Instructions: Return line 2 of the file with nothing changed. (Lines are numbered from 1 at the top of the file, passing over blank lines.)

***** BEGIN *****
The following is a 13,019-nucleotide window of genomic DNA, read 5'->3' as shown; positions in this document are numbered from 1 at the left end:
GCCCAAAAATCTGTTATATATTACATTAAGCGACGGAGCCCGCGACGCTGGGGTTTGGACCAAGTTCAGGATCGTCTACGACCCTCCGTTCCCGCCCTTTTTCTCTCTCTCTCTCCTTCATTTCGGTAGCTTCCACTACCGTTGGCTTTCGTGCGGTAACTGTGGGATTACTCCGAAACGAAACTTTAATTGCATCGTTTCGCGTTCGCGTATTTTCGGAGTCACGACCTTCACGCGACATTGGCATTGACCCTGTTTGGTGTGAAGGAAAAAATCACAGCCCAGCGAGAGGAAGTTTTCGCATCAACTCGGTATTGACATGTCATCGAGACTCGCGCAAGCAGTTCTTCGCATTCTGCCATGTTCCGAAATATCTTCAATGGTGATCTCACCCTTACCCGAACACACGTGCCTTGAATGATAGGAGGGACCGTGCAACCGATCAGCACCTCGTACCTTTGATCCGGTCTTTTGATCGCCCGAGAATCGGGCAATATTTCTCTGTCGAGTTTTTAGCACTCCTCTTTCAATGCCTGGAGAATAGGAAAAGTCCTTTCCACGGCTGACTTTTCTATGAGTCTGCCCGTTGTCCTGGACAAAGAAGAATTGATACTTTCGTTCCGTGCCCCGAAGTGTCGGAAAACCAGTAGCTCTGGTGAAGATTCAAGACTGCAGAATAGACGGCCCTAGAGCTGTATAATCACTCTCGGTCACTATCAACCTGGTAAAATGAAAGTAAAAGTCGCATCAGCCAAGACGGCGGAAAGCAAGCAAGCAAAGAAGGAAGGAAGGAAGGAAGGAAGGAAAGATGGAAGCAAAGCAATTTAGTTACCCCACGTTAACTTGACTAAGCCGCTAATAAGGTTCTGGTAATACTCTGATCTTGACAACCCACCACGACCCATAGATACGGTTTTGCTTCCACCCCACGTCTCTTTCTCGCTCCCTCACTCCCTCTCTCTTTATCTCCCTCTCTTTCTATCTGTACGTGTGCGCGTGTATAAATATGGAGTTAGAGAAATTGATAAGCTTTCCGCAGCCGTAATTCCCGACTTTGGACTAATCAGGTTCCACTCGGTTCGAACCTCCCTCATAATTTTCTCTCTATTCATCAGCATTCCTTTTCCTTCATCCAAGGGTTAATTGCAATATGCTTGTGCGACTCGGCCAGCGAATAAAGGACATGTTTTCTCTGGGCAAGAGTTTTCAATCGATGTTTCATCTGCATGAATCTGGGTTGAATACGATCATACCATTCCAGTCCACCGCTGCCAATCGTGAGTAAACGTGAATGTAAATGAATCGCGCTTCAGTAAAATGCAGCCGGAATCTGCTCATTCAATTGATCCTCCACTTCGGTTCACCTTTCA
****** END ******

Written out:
GCCCAAAAATCTGTTATATATTACATTAAGCGACGGAGCCCGCGACGCTGGGGTTTGGACCAAGTTCAGGATCGTCTACGACCCTCCGTTCCCGCCCTTTTTCTCTCTCTCTCTCCTTCATTTCGGTAGCTTCCACTACCGTTGGCTTTCGTGCGGTAACTGTGGGATTACTCCGAAACGAAACTTTAATTGCATCGTTTCGCGTTCGCGTATTTTCGGAGTCACGACCTTCACGCGACATTGGCATTGACCCTGTTTGGTGTGAAGGAAAAAATCACAGCCCAGCGAGAGGAAGTTTTCGCATCAACTCGGTATTGACATGTCATCGAGACTCGCGCAAGCAGTTCTTCGCATTCTGCCATGTTCCGAAATATCTTCAATGGTGATCTCACCCTTACCCGAACACACGTGCCTTGAATGATAGGAGGGACCGTGCAACCGATCAGCACCTCGTACCTTTGATCCGGTCTTTTGATCGCCCGAGAATCGGGCAATATTTCTCTGTCGAGTTTTTAGCACTCCTCTTTCAATGCCTGGAGAATAGGAAAAGTCCTTTCCACGGCTGACTTTTCTATGAGTCTGCCCGTTGTCCTGGACAAAGAAGAATTGATACTTTCGTTCCGTGCCCCGAAGTGTCGGAAAACCAGTAGCTCTGGTGAAGATTCAAGACTGCAGAATAGACGGCCCTAGAGCTGTATAATCACTCTCGGTCACTATCAACCTGGTAAAATGAAAGTAAAAGTCGCATCAGCCAAGACGGCGGAAAGCAAGCAAGCAAAGAAGGAAGGAAGGAAGGAAGGAAGGAAAGATGGAAGCAAAGCAATTTAGTTACCCCACGTTAACTTGACTAAGCCGCTAATAAGGTTCTGGTAATACTCTGATCTTGACAACCCACCACGACCCATAGATACGGTTTTGCTTCCACCCCACGTCTCTTTCTCGCTCCCTCACTCCCTCTCTCTTTATCTCCCTCTCTTTCTATCTGTACGTGTGCGCGTGTATAAATATGGAGTTAGAGAAATTGATAAGCTTTCCGCAGCCGTAATTCCCGACTTTGGACTAATCAGGTTCCACTCGGTTCGAACCTCCCTCATAATTTTCTCTCTATTCATCAGCATTCCTTTTCCTTCATCCAAGGGTTAATTGCAATATGCTTGTGCGACTCGGCCAGCGAATAAAGGACATGTTTTCTCTGGGCAAGAGTTTTCAATCGATGTTTCATCTGCATGAATCTGGGTTGAATACGATCATACCATTCCAGTCCACCGCTGCCAATCGTGAGTAAACGTGAATGTAAATGAATCGCGCTTCAGTAAAATGCAGCCGGAATCTGCTCATTCAATTGATCCTCCACTTCGGTTCACCTTTCA